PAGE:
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L.L. Bean Visits Campus as part of Marketing Campaign

L.L. Bean visited the University of Maine as part of their Bean Outsider marketing campaign this past week. The bean boot sat parked on the end of the mall near Fogler library along with a custom boot lacing station, a trailer modified into a mobile shoe store, a boot throwing game and more.

The event is part of L.L. Bean’s annual college tour, during which they travel to schools within close proximity to their stores.

“Maine is a great venue to go to school in because there’s so much going on outside,” L.L. Bean experiential marketing specialist, Ben Sandy, said. He explained that the goal of their new Bean Outsider is “trying to encourage people to go outside and be an outsider.”

Students had the opportunity to play cornhole, shop for shoes or play “boot toss” for prizes. The marketing employees running the campaign also sold custom-colored shoelaces of the customer’s choosing.

Many students also participated in the #beanoutsider photo contest by dressing up in L.L. Bean apparel, posing in front of the L.L. Bean bootmobile and posting the images to Instagram using the hashtags #beanoutsider and #LLBeancontest. The six winners of the contest will each receive a $100 L.L. Bean gift card.

The event also offered students the opportunity to enter in a raffle for a $300 L.L. Bean gift card.

L.L. Bean was founded by Leon Leonwood Bean of Greenwood, Maine with the invention of his “Maine Hunting Shoe.” Bean was born in 1872. He grew up in Greenwood and South Paris, Maine before setting up his business in Freeport. By the age of 13, he was already a successful hunter and outdoorsman.

By sending advertisements to lists of registered hunters, Bean began a mail order program through which he sold his boots.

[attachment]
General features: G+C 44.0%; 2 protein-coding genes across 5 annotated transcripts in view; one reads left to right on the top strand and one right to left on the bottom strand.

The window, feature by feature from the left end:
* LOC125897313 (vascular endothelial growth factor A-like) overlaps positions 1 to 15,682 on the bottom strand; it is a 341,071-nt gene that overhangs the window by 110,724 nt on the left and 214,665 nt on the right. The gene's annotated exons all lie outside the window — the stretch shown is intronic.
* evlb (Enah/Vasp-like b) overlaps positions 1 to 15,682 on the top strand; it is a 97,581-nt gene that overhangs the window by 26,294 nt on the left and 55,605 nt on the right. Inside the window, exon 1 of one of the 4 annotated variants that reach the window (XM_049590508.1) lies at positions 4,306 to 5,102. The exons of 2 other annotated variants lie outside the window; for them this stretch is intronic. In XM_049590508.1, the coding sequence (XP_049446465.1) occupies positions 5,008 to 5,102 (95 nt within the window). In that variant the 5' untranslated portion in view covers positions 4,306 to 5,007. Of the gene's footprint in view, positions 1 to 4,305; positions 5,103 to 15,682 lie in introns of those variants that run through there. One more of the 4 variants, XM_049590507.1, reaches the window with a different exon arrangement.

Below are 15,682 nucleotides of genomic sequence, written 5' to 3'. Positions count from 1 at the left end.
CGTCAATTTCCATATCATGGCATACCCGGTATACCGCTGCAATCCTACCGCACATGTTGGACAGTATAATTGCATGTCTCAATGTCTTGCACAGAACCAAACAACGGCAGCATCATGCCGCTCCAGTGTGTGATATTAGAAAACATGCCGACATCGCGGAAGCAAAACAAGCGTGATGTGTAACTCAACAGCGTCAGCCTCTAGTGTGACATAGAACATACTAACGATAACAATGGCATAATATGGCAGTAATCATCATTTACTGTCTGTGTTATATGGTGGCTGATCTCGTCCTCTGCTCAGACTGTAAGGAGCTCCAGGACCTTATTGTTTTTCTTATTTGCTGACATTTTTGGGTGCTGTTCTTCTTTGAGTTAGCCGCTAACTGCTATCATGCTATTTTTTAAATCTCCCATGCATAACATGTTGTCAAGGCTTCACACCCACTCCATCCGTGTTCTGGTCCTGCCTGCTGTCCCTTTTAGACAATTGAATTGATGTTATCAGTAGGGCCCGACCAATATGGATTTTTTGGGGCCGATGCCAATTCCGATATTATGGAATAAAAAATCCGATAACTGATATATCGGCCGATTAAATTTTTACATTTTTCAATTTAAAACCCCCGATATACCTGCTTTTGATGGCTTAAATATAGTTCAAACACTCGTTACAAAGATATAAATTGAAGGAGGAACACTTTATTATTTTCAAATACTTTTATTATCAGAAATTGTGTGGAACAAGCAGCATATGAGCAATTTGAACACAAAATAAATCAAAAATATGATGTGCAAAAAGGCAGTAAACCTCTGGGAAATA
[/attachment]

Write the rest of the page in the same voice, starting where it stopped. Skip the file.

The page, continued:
The first version of the boot was sold in 1911, but many customers returned them after the boot’s rubber fell off or cracked. After refunding the customer’s’ money, and making some modifications to the boot to reduce wear on the rubber sole, Bean began sales again.

The Maine hunting boot would eventually become the iconic Bean boots of today. Bean set up shop in the basement of his brother’s dry goods store and by 1917, had enough money to open the first official L.L. Bean store in Freeport, Maine.

L.L. Bean became more than just a shoe company and began to sell tools, clothes, home goods and camping, hunting and fishing gear.

Eleanor Roosevelt once visited the Freeport store and Bean gave her a trout knife as a gift for the president.

The store continued on successfully through the Great Depression, and in 1951 the Freeport, Maine store opened 24 hours a day. Bean took the locks off the doors, claiming there was no longer any need for them.

Opening the store 24 hours a day was apparently inspired by the hunters who would stop by in the late hours of the night and ring the doorbell until a clerk answered the door.

In 1960, the L.L. Bean fishing outlet produced its first of many pieces of tackle: a hand-tied fly fishing lure.

Leon Leonwood passed away in 1967 at the age of 94. He passed the position of president on to his grandson Leon Gordon. The Freeport, Maine store closed for the first time since opening 24 hours a day on the day of Bean’s funeral: Feb. 5, 1967.

In 1979, L.L. Bean began offering their Outdoor Discovery Schools which teaches participants everything from kayaking to fly fishing to archery. The schools have now instructed over 150,000 people in outdoor activities.

L.L. Bean now has over 40 stores spread across 18 states. The first U.S. store outside of Maine was opened in McLean, Va. in 2000.

In 2012, the company celebrated its 100th anniversary with the creation of the bootmobile, the iconic boot-shaped vehicle which can often be seen driving up and down highway 295.

Today, L.L. Bean continues its dedication to the outdoors by encouraging people to get outside through its Outdoor Discovery Schools, its contests and initiatives such as the Bean Outsider campaign, and their 100 percent money back guarantees.

“We’re here to bring our product and our way of life to kids,” Sandy said.

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